BEHIND THE BYLINE | Get to know the people who report our news
Mark Nowlin creates award-winning infographics for our most important news stories.
Under normal (or pre-pandemic) circumstances, how do you approach your work?
A normal day (is there really ever such a thing?) starts with checking the graphics request log. I look through the requests to see which are for tomorrow’s paper or for an online story posting that afternoon and how much information the reporter has provided. I then contact the reporter to discuss the request and flesh out what is needed to help readers get the clearest understanding of the event, process or facts. Once the reporter and I have created an outline, I follow up with the sources. After I have all or most of the information, I do some quick sketches, and I begin building the graphic in Adobe Illustrator. I’ll then send the graphic to the reporter to make sure it’s on track. Once the source and the reporter sign off, it goes to the editor and then to the copy desk for editing, and then into the publishing system.
Do you think there are aspects of the events happening in our lives right now — the pandemic, the recession, a new presidential administration, social justice movements — that are best told in a visual or graphic way?
While the events happening over the past year are on a global scale and are often overlapping, the need for context and deciphering of information through informational graphics, data visualizations or annotated illustrations remains the same as when I worked on news events such as the Oso landslide, the Sept. 11 terrorist attacks, the 2001 Nisqually earthquake or the WTO riots. The events of the past year are lasting longer by months than the past events, but the storytelling and importance are the same.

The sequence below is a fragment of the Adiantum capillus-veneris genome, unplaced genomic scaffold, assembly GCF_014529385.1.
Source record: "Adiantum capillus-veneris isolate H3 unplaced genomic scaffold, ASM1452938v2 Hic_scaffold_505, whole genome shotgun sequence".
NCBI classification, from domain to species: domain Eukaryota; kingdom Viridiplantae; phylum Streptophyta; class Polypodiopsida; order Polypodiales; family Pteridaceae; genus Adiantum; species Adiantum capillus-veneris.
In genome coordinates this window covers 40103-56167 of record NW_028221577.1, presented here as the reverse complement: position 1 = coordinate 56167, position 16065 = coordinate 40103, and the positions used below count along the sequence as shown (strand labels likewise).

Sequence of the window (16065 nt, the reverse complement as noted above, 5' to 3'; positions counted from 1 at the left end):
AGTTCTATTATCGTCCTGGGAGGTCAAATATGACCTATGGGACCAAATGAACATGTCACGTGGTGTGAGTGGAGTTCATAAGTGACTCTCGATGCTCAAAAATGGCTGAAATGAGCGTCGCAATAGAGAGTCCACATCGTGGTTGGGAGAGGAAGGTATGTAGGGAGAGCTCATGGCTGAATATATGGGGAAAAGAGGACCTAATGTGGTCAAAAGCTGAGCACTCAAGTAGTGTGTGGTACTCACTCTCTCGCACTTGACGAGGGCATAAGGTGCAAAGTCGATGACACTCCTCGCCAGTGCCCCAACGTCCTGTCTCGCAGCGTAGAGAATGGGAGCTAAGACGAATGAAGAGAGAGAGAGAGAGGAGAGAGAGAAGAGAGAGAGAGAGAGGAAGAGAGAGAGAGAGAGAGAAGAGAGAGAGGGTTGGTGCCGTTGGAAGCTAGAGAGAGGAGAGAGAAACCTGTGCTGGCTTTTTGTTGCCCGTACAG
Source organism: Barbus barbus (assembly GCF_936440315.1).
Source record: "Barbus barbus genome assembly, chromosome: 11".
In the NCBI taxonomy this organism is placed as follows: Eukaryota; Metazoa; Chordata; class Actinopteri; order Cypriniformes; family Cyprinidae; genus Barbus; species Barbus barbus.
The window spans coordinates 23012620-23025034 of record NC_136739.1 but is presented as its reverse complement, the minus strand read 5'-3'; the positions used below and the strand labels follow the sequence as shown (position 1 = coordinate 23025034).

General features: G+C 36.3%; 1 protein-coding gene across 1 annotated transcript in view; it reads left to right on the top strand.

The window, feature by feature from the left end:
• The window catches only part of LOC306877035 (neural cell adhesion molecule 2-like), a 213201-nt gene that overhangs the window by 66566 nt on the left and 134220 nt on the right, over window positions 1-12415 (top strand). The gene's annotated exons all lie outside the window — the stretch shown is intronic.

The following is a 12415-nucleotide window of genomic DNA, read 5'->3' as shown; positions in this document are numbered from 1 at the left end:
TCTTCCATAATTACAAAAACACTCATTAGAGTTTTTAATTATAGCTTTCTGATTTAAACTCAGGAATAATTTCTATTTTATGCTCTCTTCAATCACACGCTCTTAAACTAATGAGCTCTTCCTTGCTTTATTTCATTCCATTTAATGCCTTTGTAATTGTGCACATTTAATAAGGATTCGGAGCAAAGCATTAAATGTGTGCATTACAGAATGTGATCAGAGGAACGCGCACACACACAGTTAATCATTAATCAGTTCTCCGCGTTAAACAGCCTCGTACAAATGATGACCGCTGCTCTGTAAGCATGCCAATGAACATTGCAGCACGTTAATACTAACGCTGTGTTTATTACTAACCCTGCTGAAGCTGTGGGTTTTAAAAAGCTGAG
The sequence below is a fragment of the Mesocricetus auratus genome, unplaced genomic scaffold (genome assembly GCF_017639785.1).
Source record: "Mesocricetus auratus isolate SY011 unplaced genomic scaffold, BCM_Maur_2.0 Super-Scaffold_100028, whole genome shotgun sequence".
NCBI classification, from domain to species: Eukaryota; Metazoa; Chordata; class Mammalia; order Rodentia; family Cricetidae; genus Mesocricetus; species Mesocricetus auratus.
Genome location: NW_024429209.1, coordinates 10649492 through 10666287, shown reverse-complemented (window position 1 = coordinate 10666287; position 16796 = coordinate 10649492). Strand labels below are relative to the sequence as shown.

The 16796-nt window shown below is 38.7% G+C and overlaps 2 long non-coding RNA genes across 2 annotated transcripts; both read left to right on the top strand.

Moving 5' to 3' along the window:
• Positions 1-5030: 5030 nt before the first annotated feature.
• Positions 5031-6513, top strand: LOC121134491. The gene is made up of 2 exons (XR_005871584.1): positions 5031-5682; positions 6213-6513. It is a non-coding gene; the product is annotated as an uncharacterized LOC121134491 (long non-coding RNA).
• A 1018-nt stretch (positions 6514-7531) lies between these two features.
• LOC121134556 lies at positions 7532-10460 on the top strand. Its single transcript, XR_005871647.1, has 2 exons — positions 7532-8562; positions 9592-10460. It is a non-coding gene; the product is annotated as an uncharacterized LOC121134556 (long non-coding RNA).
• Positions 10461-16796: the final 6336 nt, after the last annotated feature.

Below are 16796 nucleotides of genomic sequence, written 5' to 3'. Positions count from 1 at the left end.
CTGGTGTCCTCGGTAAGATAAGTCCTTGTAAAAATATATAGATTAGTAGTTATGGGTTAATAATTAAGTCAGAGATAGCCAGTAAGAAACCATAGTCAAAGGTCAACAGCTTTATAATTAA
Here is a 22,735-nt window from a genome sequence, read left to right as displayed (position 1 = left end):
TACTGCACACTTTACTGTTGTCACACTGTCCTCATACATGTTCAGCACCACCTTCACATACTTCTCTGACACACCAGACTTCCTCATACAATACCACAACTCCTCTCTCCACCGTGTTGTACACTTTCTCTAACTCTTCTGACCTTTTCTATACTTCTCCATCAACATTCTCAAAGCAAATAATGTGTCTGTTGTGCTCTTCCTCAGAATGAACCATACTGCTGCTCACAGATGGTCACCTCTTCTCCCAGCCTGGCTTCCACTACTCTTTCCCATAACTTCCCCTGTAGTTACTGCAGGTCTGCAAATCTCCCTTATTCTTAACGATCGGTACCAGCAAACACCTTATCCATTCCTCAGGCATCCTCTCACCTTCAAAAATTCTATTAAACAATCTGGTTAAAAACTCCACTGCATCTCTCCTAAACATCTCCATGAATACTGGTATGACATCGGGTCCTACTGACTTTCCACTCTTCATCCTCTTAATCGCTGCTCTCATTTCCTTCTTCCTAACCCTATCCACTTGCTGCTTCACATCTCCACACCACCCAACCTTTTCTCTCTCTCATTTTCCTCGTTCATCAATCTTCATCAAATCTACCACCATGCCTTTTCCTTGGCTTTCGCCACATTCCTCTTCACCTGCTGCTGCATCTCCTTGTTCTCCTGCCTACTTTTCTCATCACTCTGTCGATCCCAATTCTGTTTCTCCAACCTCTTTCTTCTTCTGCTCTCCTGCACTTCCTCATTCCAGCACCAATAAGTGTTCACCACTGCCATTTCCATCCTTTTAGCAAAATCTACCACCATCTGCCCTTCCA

How have the pandemic and stay-at-home restrictions impacted your work?
Working remotely has had both pluses and minuses. On the plus side, there are much fewer distractions from being in the newsroom — reporters talking to each other and to editors, editors and reporters stopping by for a “quick” chat about a future project or if I remember a graphic that was done in the last five years that might work for a current story. I also don’t have to worry about finishing in time to catch the bus home. The minus side is that the editing of graphics is all done through email or Slack instead of face-to-face where I could get an instant response and clarification from the reporter or editor. Now there is a delay, and if the internet connection on my end or theirs is slow, it can be a very long delay.
Thinking back over the last year or so, what pieces of your work have been your favorite or most important?
Last year in July, due to the reaction of law enforcement to the protests and demonstrations for social justice and against killings by police, I researched and created a graphic on the devices and projectiles used by law enforcement agencies to disperse crowds. It explained how and when they were developed and possible harm they can inflict on people if used improperly. It also noted which are used by the Seattle Police Department.
In 2019, I researched, wrote and illustrated a two-page spread of the major events in the history of rockets and spacecraft. It was made for the 50th anniversary of the moon landing. I drew all of the rockets in scale to each other. I found it amazing how many countries have created space agencies within the past 10 years and how many private companies have come into being for the launching of rockets and spacecraft.
Outside of work, how have you been filling your lockdown time?
I get to have lunch with my wife pretty much every day, which I did not get to do before the pandemic. I also get to spend much more time with our dogs, work on house projects and work on the stack of books I have been meaning to read for the past couple of years. We’ve also been listening to the sunset “balcony concerts” streamed live on Facebook by Seattle musician Seumas Gagne.
You can find previous Behind the Byline interviews and other peeks behind the scenes on our Inside the Times page. Want to learn more about your favorite Seattle Times journalist? Send a message to assistant managing editor Danny Gawlowski.